November 5, 2003
By SCOTT SONNER
Associated Press Writer
RENO, Nev. (AP) - Wild horse rescue groups are raising concerns about the Bureau of Land Management's announcement that it may suspend its horse adoption program and send more mustangs to long-term holding facilities.
''If they mean they'll move the horses to live in sanctuaries in their natural habitat, then yahoo!'' said Jill Starr of the Lifesavers Wild Horse Rescuers Group in Lancaster, Calif. ''But if they mean a feedlot where people feed them then they end up in slaughter, no way.
''Of the current options available, the adoption program is probably the best thing we've got going,'' she said Wednesday.
BLM officials said in Washington, D.C., on Tuesday that the agency will consider setting aside its Adopt-A-Horse program for several years to concentrate on reducing the number of animals in herds of wild horses and burros.
The agency will study the comparative cost of adoptions with the cost of putting a larger number of animals out to pasture at government centers in the Midwest, the Stephens News Service first reported.
BLM officials say they have safeguards in place to help prevent federally protected wild horses and burros from being sold to slaughterhouses, and that any suspension of the adoption program would have no impact on those protections.
''No adoptions have been canceled but it is a recommendation we are going to look at,'' said Maxine Shane, a BLM spokeswoman in Reno and longtime specialist on the horses.
''It is an expensive program. And we do gather horses more quickly than we can adopt them out. The excess animals we are not adopting currently go into long-term holding,'' she said Wednesday.
As part of BLM's effort to reduce what the agency says is an overpopulation of wild horses in the West, BLM contractors round up thousands of the animals in Nevada and the West each year for auction for as little as $125.
BLM estimates it spends $1,400 to arrange a horse adoption, compared with $445 it costs the government annually to house an animal at one of its five long-term holding facilities in Kansas or Oklahoma.
An estimated 45,000 wild horses and burros roamed the 10 Western states when the adoption program began in 2000, about 25,000 of those in Nevada, Shane said.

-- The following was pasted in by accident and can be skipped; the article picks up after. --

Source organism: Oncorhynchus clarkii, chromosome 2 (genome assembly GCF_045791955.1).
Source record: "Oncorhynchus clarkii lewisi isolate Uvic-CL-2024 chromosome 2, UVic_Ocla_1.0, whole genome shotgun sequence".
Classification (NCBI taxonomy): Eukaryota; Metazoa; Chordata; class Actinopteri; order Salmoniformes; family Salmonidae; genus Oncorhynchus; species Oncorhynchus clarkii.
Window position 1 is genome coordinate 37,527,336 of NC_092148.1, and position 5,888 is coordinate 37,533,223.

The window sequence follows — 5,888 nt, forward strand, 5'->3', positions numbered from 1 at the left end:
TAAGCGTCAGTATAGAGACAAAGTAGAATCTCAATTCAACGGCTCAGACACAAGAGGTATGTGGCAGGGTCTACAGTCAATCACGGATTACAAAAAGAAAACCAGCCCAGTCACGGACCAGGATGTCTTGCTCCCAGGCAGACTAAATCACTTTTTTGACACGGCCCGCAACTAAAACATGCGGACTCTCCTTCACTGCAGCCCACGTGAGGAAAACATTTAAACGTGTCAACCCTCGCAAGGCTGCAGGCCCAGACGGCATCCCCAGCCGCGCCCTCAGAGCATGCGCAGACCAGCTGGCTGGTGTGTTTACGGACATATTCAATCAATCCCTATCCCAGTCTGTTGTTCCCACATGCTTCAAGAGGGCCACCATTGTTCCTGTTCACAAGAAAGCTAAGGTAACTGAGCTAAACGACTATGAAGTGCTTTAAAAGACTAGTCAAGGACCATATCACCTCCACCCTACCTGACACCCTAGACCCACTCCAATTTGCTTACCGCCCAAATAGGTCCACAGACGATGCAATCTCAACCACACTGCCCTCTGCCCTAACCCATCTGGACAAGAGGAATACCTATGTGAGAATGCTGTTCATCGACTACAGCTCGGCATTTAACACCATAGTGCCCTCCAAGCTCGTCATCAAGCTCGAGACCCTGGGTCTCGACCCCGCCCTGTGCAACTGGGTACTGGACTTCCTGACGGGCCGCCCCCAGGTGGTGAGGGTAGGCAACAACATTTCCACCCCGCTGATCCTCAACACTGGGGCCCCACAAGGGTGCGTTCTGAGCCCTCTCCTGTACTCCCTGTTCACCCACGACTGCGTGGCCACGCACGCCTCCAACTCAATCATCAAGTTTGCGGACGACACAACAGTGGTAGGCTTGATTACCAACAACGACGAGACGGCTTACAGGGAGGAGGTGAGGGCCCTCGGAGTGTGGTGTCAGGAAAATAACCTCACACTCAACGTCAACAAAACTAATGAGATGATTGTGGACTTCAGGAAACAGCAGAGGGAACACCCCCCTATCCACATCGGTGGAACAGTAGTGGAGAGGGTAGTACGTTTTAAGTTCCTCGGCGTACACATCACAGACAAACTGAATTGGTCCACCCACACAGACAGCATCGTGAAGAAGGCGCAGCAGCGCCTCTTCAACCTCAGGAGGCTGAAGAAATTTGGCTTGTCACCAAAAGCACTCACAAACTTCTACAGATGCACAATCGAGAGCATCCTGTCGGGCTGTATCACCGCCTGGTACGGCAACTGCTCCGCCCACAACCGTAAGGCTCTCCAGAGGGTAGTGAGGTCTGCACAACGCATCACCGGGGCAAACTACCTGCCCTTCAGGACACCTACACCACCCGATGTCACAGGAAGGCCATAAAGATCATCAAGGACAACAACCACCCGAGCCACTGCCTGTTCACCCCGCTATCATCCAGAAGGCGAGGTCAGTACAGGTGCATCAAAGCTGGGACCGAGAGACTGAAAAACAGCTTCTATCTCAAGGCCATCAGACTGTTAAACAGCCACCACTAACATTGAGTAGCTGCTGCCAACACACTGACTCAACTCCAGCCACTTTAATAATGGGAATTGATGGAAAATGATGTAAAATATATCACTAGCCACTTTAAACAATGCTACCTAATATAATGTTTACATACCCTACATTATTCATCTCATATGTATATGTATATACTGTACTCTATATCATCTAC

The BLM wants to reduce the West-wide figure to an ''appropriate management level'' of 25,000 eventually. The last solid estimate in 2001 put the population at 39,000 - 20,000 in Nevada, she said.
BLM rounded up 10,800 horses in 2001 and found adoptive homes for 5,087 horses.
But because of new roundups, combined with normal population growth, an estimated 11,000 horses and burros are currently being housed at the five long-term facilities, Shane said.
Two more such facilities are to be established in the near future to help address the growth, she said.
''We have to gather 4,500 a year just to keep even'' with population growth, Shane said.
''So to get to the target of 25,000 or 20,000, we'll have gathered a lot of horses,'' she said.
The Fund for Animals based in Silver Springs, Md., has been a critic of how BLM administers the adoption program in the past. It sued the BLM in federal court over allegations the agency fails to do enough to ensure horses aren't sold for slaughter and maintains the agency is legally required to work harder to keep the animals free-roaming on the range in the first place.
But a Fund for Animals spokeswoman said Wednesday abandoning the adoption program altogether is a bad idea.
''We're concerned it's just another move on the part of the Bureau of Land Management to get as many animals off the land as quickly as possible and just warehouse them in long-range holding facilities until they can start up the adoption program again,'' said Andrea Lococo, the group's Rocky Mountain coordinator in Jackson, Wyo.
''The adoption pipeline is already filled. It's more a matter of convenience for them. They're trying to say the land can only sustain 22,000 to 27,000 wild horses across millions and millions and millions of acres of public land and yet there are millions of sheep and cattle on those same lands,'' she said.
Lacy J. Dalton, a country singer active in helping protect wild horses in northern Nevada, said Wednesday she thought it was ''horrible'' when she heard the adoption program might end.
''I think it provides a service to people,'' she said.
''It may be expensive but it's worth its weight in gold in terms of publicity for the BLM and getting the word out about this wonderful symbol of the West. It makes the BLM look like heroes.''